How to use AirDrop without opening your phone up to strangers

AirDrop is a convenient way to share things with people up to 30 feet away, but you may receive unsolicited requests.
Three young people of different races and genders standing on a sidewalk in a park during the fall, all holding their phones and laughing.
AirDrop is perfect for when you want to meet your friends in the park and share memes. That's a perfectly normal thing to do. Keira Burton / Pexels

Many WiFi-enabled devices strain under the weight of sending multiple photos, contacts, and videos at once, causing the transfer to move at glacial speed. If you have an iPhone, Macbook, or iPad, though, you can lighten its load and avoid all that hassle by learning how to AirDrop—preserving your patience along the way. 

With no tangled cords and with lightning speed, you can use AirDrop to share photos, documents, files, and contact information between any Apple devices within 30 feet of each other. That means you can quickly send photos and videos, share web pages and links, swap notes, and transfer countless other bits of information from any AirDrop-compatible app.

How to turn on AirDrop

Enabling AirDrop is easy, no matter what Apple device you’re using:

  • On iOS and iPadOS: Open Settings > General > AirDrop. Once there, choose to make your device Visible to Everyone, discoverable by Contacts Only, or have Receiving Off.
  • On macOS: Click the AirDrop icon in the Finder sidebar, then select your visibility options from the menu. If prompted, make sure you at least have your Bluetooth on, if not WiFi as well.

Be careful: AirDrop is a convenient way to share nearly everything, but it can also expose you to devices owned by people you do not know. They may send you unsolicited photos, videos, links, or images with messages. 

[Related: How to protect your smartphone privacy]

When you’re not using AirDrop, we recommend making sure it’s turned off or your AirDrop settings are set to either Contacts Only or Receiving Off. This way, you won’t randomly receive AirDrop requests from strangers. You may have to turn on AirDrop more frequently, but the added privacy is worth those few extra taps. 

How to AirDrop

AirDrop won’t work if your Bluetooth is off. Check this by going into your device’s settings, clicking on Bluetooth, and making sure your device is discoverable. Once your Bluetooth is on, you may share web pages, contacts, images, location addresses, files, or videos. The process will be the same no matter what you try to AirDrop:

  1. Open the item’s sharing options. Depending on what you’re trying to share, you may find these options by tapping or clicking Share or the share icon (an arrow pointing upward out of a square).
  2. Hit the AirDrop icon. Within your sharing options, you should see what looks like a downward-facing Pac-Man made of several concentric circles. This is the AirDrop icon, and it may also say “AirDrop” under it.
  3. Choose your recipient. Once you tap or click the AirDrop icon, you’ll see a list of any nearby devices you can share with, labeled People or Other People. If there are no devices close enough to AirDrop to, you won’t see anything. Move closer or check both devices’ Bluetooth and AirDrop settings.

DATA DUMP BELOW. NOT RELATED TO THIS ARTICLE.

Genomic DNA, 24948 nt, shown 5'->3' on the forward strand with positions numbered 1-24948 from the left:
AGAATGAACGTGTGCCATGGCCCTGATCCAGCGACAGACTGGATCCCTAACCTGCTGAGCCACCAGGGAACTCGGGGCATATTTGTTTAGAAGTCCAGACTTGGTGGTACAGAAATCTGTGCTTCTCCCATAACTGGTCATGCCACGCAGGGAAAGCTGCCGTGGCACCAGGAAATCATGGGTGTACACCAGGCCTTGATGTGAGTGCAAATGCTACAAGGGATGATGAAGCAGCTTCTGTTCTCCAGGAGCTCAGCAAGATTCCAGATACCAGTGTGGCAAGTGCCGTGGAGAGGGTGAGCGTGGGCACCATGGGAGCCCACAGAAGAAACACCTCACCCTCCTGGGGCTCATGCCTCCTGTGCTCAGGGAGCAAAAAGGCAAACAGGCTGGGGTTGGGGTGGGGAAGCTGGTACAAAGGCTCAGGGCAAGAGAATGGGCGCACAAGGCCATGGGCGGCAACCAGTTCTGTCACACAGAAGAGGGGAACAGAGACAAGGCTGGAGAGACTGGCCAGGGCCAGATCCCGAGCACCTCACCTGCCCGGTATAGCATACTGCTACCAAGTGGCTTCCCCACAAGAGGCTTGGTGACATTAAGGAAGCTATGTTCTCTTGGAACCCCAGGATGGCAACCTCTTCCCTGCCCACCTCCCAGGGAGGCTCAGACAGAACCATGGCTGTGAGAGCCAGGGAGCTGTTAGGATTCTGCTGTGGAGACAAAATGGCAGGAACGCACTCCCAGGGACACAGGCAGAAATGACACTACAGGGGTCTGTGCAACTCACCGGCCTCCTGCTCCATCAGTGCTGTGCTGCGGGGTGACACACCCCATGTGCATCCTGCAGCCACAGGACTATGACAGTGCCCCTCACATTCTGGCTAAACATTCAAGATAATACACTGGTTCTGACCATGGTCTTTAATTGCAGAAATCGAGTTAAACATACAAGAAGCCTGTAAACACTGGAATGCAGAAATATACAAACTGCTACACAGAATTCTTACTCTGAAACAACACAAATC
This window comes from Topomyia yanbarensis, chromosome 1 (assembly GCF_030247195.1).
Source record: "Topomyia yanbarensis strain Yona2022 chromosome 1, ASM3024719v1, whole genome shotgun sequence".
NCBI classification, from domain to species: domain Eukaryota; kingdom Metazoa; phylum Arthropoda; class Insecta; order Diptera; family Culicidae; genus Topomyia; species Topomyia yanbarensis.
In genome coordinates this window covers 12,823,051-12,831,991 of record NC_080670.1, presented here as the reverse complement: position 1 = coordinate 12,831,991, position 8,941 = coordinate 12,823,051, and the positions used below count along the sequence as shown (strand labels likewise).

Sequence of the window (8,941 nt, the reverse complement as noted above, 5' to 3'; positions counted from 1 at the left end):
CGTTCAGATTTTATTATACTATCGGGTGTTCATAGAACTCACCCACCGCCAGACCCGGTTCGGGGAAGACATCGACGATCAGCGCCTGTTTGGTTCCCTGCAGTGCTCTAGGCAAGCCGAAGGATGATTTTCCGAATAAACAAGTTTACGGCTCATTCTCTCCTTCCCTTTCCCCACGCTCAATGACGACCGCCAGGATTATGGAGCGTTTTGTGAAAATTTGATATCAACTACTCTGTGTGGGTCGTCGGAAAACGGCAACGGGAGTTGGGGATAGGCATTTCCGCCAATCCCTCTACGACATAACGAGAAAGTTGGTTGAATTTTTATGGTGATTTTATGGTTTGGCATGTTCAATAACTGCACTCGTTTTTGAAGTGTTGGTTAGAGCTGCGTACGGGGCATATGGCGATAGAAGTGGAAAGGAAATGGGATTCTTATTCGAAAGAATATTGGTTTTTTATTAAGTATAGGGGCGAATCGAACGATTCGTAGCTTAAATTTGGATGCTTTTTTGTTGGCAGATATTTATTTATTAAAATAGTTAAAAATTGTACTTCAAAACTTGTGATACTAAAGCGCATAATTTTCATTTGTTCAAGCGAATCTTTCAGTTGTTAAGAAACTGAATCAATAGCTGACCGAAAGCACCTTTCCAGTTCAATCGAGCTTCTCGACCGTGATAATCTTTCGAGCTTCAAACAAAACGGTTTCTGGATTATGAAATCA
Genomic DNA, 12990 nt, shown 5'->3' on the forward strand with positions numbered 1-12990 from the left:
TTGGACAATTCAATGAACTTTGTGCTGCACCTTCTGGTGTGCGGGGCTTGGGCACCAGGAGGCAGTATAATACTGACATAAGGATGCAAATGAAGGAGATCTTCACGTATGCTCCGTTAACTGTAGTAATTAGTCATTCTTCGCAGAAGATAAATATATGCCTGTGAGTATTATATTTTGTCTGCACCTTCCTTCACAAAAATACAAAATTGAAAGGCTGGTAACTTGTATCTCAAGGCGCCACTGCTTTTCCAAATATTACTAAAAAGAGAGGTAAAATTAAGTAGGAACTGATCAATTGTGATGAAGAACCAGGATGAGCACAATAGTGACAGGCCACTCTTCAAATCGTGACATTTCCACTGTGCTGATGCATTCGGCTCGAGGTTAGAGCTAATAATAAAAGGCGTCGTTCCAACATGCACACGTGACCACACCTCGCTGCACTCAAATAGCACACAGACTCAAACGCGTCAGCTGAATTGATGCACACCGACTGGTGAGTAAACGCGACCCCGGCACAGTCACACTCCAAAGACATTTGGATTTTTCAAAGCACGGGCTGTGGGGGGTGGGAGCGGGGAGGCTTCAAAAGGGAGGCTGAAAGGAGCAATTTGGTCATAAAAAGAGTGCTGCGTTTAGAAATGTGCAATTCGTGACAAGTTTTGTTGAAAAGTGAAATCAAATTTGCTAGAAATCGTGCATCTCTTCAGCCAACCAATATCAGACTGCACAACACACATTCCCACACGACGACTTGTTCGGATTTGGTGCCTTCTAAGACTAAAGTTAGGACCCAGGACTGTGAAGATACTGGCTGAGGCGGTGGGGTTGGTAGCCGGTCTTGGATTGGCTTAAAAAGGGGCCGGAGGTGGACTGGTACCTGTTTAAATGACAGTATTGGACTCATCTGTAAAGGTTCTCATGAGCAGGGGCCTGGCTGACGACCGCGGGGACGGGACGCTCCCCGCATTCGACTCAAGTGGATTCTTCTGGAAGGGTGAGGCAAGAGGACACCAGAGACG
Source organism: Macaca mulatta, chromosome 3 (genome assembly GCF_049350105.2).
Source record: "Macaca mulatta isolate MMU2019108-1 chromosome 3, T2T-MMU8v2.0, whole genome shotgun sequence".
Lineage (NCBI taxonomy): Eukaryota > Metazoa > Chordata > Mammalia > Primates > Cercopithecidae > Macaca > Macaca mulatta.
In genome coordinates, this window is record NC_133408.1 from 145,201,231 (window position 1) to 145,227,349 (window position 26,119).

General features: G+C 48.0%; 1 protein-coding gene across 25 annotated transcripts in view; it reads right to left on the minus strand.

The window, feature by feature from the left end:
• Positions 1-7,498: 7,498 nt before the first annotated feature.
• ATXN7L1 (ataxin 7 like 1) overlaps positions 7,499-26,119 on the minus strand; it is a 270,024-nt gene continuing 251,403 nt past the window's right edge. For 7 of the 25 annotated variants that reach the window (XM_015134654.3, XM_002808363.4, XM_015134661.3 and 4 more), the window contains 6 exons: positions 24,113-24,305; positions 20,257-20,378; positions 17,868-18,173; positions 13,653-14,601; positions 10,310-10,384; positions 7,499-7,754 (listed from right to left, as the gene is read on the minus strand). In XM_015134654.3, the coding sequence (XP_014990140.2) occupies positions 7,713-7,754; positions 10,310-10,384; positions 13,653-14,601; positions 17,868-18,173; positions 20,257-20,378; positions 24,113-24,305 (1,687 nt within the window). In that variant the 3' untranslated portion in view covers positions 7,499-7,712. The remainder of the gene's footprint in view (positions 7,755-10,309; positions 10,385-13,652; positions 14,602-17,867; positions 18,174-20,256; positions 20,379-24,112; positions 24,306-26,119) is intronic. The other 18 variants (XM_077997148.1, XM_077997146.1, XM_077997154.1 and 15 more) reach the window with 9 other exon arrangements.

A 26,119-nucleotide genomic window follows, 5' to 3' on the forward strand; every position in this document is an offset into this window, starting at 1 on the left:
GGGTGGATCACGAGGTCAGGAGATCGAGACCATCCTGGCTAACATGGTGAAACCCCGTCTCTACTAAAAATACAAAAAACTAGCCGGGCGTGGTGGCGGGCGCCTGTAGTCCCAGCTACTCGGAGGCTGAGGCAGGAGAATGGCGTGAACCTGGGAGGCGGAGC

Do you need WiFi to AirDrop?

You don’t need WiFi to use AirDrop, but it’s recommended. AirDrop works best when both devices are connected to the same WiFi network. If WiFi is unavailable, AirDrop can use Bluetooth to establish a peer-to-peer connection between devices, but these will be noticeably slower than sharing over WiFi.

How to receive AirDropped content

As long as the sender and recipient devices have Bluetooth enabled, AirDrop will work seamlessly. On the receiving end, you’ll get a pop-up preview of the content the sender wants to share with you. You can either Decline or Accept. When the transfer is complete, your device will bring you to where it placed the content. For example, an AirDropped photo will be among your photos, and your device will use the Photos app to open the image on your screen. 

How many photos can you AirDrop?

According to Apple, there is no limit on the size of individual AirDropped files, but larger files will take longer to transfer. So whether you’re sharing a 1MB photo or a 1GB video, AirDrop will handle up to 100 media and non-media items in one batch.

[Related: How to back up and protect all your precious data]

If you need to migrate your entire camera roll, you’re better off using a wired connection and a dedicated photo and video transfer app. But for quickly sharing selected photos or videos on the go, AirDrop is likely your best bet.

Why you can’t AirDrop to an iPhone

All technology can be tricky from time to time, and AirDrop is no different. If AirDrop isn’t working between iPhones or other Apple devices, try these troubleshooting tips:  

  • Make sure both devices have AirDrop enabled in Settings
  • Check that you have cell or WiFi service and Bluetooth is turned on and working properly on both devices.
  • Move the devices closer together, within 30 feet.
  • Soft reset both devices by turning them off and back on.
  • Update both devices to the latest iOS, macOS, or iPadOS software version.
  • Temporarily disable any macOS firewalls that may block AirDrop. Do this by opening System Settings, then Network, and clicking on Firewall. Then hit the Options button and turn off Block all incoming connections.

As a last resort, back up both devices and restore them to their factory settings. If you need help, we have a guide that will help you reset iPhones and Macs.